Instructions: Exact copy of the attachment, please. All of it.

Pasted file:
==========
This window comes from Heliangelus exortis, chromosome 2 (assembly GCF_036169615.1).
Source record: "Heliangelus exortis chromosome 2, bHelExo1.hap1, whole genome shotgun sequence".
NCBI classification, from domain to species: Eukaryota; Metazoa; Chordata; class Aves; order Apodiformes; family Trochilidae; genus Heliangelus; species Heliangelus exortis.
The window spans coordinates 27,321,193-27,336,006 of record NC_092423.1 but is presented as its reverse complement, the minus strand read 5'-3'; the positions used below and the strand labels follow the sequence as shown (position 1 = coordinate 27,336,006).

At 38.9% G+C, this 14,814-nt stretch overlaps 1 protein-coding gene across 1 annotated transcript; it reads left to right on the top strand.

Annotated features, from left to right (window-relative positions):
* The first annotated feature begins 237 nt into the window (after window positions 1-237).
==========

This window comes from Heliangelus exortis, chromosome 2 (assembly GCF_036169615.1).
Source record: "Heliangelus exortis chromosome 2, bHelExo1.hap1, whole genome shotgun sequence".
NCBI classification, from domain to species: Eukaryota; Metazoa; Chordata; class Aves; order Apodiformes; family Trochilidae; genus Heliangelus; species Heliangelus exortis.
The window spans coordinates 27,321,193-27,336,006 of record NC_092423.1 but is presented as its reverse complement, the minus strand read 5'-3'; the positions used below and the strand labels follow the sequence as shown (position 1 = coordinate 27,336,006).

At 38.9% G+C, this 14,814-nt stretch overlaps 1 protein-coding gene across 1 annotated transcript; it reads left to right on the top strand.

Annotated features, from left to right (window-relative positions):
* The first annotated feature begins 237 nt into the window (after window positions 1-237).